Monday, 25 February 2013


I have been in Portland (Oregon) for a week, visiting my daughter.  Just got back today, though it still feels like yesterday, because it was an overnight flight and I've missed a night's sleep.  I had some good coffee and good food in Portland, bought some very nice yarn, did lots of other things.  More later when I have caught up with myself. 

Portland Latte

Saturday, 16 February 2013

Wedding Dresses to Crochet

In the collection of knitted and crocheted items at Lee Mills, there are three or four wedding dresses.  One of the Huddersfield students who has been working with us is doing a project on the wedding dresses, and I have been looking out for patterns for her in the publications collection. I have found only two pattern leaflets for wedding dresses so far.  Perhaps that's not too surprising - if you were going to the effort of making a wedding dress, you would surely want it to be unique, rather than choosing a mass-produced pattern. 

Emu 2914
The Emu pattern dates from the early 1970s, I think.  The Patons pattern is  dated 1981, and was issued just before the wedding of Charles and Diana.  (Hopefully, if anyone made a wedding dress from the pattern, their marriage turned out  better than that one.) 

Patons 1856
(Click on an image to get a larger view.)

Thursday, 14 February 2013

A Quick Knit in Stocking Stitch

I decided a while ago that it's OK to have more than one project on the needles at the same time, as long as they are all progressing  and not stalled.  And I need to have some knitting that I can do at the same time as reading or watching TV, otherwise I feel that I am wasting valuable knitting time.  My Color Affection shawl was meant to be TV knitting, because it's all garter stitch, but actually I have to watch it all the time.  I have been knitting it since last November, and it is growing - just not very fast.  It's become the project that I take to knit-and-natter groups, so I keep doing a couple of hours work on it regularly, and it will get finished some time, don't know when.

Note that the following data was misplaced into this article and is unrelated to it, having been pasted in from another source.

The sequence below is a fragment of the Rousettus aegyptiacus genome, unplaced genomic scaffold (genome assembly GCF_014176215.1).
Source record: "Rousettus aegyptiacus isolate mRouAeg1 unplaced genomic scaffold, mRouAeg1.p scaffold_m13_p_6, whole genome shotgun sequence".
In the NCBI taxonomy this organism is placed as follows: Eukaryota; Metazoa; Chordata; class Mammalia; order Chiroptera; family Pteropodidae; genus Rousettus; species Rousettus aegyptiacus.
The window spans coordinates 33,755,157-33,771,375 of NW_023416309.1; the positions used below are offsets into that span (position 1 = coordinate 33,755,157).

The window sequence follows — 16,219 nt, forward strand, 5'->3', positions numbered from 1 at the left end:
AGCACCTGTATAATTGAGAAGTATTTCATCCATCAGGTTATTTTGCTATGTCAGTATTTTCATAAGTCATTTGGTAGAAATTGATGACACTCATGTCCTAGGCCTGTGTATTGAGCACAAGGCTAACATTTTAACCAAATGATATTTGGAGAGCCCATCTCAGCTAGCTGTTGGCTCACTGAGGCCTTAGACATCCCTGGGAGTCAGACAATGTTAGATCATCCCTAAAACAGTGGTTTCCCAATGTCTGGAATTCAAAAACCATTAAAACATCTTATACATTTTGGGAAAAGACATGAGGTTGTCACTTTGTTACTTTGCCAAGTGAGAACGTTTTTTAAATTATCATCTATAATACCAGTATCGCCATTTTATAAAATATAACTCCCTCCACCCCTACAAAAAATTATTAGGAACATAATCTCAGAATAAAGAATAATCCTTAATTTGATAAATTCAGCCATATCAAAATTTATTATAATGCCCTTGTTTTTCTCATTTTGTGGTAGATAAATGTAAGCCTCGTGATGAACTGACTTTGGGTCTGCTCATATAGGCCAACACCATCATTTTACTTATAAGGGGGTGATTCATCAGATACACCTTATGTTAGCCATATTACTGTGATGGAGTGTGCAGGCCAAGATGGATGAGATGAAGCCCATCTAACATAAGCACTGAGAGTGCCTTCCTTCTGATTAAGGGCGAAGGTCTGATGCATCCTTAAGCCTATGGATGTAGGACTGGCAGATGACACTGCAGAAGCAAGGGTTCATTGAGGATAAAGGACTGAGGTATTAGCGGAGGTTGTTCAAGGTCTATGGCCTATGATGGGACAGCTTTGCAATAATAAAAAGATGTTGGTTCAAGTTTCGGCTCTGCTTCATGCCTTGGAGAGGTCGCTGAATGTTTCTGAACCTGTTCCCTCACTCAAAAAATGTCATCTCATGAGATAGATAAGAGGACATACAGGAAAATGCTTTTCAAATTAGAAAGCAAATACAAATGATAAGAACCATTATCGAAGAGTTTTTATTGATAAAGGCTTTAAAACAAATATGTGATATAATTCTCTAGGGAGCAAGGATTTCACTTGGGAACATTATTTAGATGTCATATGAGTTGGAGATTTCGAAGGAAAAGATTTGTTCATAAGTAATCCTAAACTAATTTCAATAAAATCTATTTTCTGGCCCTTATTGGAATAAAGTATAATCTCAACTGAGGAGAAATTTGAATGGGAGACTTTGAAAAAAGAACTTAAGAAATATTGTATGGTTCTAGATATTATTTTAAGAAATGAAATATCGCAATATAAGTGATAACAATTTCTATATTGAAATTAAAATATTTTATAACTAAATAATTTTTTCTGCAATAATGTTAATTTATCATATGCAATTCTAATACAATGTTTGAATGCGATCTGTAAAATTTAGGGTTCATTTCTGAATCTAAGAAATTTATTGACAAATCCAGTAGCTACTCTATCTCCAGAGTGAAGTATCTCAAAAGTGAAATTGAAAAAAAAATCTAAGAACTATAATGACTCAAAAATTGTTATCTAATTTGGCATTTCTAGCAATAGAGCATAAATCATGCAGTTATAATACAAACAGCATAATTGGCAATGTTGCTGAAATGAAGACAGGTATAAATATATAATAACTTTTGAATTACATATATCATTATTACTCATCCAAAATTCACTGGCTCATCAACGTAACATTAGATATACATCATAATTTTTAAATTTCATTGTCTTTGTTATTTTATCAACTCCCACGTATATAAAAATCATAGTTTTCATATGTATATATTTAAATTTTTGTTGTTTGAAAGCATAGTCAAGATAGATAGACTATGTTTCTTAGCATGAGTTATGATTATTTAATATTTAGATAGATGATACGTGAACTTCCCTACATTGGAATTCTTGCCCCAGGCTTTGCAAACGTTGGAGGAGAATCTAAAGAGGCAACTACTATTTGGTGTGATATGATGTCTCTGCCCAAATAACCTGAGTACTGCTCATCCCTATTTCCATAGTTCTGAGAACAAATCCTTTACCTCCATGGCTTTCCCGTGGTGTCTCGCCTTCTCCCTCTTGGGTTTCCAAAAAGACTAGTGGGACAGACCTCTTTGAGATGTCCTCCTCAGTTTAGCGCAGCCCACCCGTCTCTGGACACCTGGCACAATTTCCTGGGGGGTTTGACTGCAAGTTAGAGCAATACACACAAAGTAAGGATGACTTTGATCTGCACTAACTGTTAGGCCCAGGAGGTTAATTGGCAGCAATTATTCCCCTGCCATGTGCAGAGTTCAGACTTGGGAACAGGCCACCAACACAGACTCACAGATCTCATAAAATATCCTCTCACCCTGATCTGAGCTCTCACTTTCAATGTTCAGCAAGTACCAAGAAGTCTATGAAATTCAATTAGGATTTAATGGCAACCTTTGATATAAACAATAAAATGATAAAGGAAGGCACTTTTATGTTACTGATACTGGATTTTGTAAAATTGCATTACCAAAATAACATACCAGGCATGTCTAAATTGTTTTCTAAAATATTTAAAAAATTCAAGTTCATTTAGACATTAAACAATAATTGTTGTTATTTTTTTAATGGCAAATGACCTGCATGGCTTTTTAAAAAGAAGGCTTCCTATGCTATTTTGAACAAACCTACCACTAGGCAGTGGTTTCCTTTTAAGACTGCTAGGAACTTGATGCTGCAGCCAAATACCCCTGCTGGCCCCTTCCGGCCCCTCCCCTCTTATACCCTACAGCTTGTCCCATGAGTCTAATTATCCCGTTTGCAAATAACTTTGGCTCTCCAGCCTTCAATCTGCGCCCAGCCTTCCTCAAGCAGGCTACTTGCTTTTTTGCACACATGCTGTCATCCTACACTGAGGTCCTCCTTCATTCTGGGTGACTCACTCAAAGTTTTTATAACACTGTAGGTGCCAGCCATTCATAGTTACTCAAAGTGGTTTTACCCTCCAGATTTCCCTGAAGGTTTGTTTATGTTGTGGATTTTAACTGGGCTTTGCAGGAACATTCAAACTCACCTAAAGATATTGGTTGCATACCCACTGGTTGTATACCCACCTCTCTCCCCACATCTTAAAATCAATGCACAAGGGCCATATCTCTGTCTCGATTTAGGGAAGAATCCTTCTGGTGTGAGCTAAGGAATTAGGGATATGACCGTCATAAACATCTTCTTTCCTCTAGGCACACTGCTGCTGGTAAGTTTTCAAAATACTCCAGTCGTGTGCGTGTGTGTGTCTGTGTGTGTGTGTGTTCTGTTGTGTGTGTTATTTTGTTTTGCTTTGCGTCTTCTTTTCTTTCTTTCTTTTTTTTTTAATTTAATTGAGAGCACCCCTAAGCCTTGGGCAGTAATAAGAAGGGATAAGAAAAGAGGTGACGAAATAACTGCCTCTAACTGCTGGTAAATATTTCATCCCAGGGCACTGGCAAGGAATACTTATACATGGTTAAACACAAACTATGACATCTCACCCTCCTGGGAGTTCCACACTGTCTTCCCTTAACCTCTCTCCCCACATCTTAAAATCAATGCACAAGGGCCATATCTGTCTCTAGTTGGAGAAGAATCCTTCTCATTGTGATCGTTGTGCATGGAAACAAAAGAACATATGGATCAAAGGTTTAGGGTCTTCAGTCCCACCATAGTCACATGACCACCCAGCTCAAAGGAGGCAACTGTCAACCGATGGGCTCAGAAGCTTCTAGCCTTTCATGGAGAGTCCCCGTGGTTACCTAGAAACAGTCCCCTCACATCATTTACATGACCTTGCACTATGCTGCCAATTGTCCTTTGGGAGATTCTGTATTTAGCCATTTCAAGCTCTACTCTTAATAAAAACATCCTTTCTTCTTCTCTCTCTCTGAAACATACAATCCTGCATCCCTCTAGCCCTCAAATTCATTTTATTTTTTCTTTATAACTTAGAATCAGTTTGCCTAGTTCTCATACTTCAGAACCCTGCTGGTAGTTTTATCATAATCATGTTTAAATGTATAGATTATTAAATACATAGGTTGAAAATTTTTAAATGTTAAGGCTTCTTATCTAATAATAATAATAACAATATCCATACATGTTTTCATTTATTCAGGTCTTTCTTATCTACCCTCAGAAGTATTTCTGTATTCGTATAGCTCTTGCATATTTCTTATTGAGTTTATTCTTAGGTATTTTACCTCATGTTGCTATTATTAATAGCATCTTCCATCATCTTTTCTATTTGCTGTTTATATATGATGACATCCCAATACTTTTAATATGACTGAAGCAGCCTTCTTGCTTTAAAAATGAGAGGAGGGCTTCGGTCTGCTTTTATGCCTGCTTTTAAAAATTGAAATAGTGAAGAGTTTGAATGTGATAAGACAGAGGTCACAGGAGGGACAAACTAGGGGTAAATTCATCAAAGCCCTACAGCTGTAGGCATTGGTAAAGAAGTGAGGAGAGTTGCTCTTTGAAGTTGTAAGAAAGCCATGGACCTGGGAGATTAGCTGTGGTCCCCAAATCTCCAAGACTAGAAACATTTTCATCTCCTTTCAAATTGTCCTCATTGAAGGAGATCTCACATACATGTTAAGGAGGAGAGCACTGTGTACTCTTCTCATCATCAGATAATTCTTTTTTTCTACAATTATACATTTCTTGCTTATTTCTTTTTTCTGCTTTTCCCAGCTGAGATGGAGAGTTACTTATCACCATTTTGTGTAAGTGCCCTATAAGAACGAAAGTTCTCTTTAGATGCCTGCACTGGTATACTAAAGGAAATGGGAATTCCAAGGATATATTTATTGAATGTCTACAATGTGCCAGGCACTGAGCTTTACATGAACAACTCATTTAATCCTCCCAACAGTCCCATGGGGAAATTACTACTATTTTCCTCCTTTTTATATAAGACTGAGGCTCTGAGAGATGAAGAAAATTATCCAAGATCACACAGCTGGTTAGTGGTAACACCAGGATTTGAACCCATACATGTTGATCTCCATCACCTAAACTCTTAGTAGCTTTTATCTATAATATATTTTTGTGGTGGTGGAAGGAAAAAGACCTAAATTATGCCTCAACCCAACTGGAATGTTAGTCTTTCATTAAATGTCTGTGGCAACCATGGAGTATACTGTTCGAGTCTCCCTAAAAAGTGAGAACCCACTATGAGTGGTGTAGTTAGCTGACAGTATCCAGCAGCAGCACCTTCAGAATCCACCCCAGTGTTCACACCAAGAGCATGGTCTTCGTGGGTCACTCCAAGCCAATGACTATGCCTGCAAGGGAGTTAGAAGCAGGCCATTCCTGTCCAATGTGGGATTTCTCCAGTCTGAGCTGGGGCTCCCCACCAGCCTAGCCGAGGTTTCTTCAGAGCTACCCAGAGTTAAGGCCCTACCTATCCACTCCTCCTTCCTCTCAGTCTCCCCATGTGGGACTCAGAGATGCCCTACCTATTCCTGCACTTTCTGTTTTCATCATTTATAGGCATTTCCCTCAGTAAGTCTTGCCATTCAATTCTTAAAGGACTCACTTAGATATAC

While Color Affection has been growing imperceptibly, I needed some TV knitting, and I wanted something fast.  So I have been knitting a plain stocking stitch jumper for myself.  I started it in January and have just finished it.

It was based on a Marriner pattern from the early 1960s, although the relationship is more  distant than I intended.  It was the collar I liked, mainly:  jumpers with turn-down collars were very popular at that time, and this seemed a nice example. I like how the collar has turned out, but it isn't really very similar to the illustration.  In practice, I could not see how to get the two front edges of the collar overlapping as shown.  And actually, I don't see how it could work, now that I think about it: the two sides of the collar have to overlap about an inch above the button, but there is nothing to hold them together there.

Marriner 559

I had to adapt the pattern anyway - the original was written for 4-ply (fingering weight) yarn, and I wanted to use double knitting (Wendy Merino DK).   So my jumper is based on a basic DK raglan-sleeved jumper pattern, modified to have three-quarter sleeves with turn-back cuffs.  But I followed the original Marriner instructions in knitting the collar and the front bands, suitably adapted for the thicker yarn.  The back of the collar is deeper than the fronts - the extra depth is created with short rows.  I'm intrigued by the possibilities of short rows, and wanted to see how it worked here.  And the collar works very well - it sits nicely, even if nothing like the original.